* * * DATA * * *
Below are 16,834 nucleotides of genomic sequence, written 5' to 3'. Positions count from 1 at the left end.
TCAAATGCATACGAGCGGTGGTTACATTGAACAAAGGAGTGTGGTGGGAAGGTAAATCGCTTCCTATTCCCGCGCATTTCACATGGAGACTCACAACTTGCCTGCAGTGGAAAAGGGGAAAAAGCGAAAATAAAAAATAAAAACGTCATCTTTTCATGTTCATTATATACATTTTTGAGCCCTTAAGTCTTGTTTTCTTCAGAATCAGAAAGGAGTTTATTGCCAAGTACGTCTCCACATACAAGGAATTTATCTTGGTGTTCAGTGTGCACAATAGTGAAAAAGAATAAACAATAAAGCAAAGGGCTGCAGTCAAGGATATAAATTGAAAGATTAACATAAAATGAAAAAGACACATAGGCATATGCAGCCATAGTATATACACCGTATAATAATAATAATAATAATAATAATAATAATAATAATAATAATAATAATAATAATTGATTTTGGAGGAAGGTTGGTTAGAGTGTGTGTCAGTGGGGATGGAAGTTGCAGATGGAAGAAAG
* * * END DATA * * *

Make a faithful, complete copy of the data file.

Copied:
Below are 16,834 nucleotides of genomic sequence, written 5' to 3'. Positions count from 1 at the left end.
TCAAATGCATACGAGCGGTGGTTACATTGAACAAAGGAGTGTGGTGGGAAGGTAAATCGCTTCCTATTCCCGCGCATTTCACATGGAGACTCACAACTTGCCTGCAGTGGAAAAGGGGAAAAAGCGAAAATAAAAAATAAAAACGTCATCTTTTCATGTTCATTATATACATTTTTGAGCCCTTAAGTCTTGTTTTCTTCAGAATCAGAAAGGAGTTTATTGCCAAGTACGTCTCCACATACAAGGAATTTATCTTGGTGTTCAGTGTGCACAATAGTGAAAAAGAATAAACAATAAAGCAAAGGGCTGCAGTCAAGGATATAAATTGAAAGATTAACATAAAATGAAAAAGACACATAGGCATATGCAGCCATAGTATATACACCGTATAATAATAATAATAATAATAATAATAATAATAATAATAATAATAATAATAATAATTGATTTTGGAGGAAGGTTGGTTAGAGTGTGTGTCAGTGGGGATGGAAGTTGCAGATGGAAGAAAG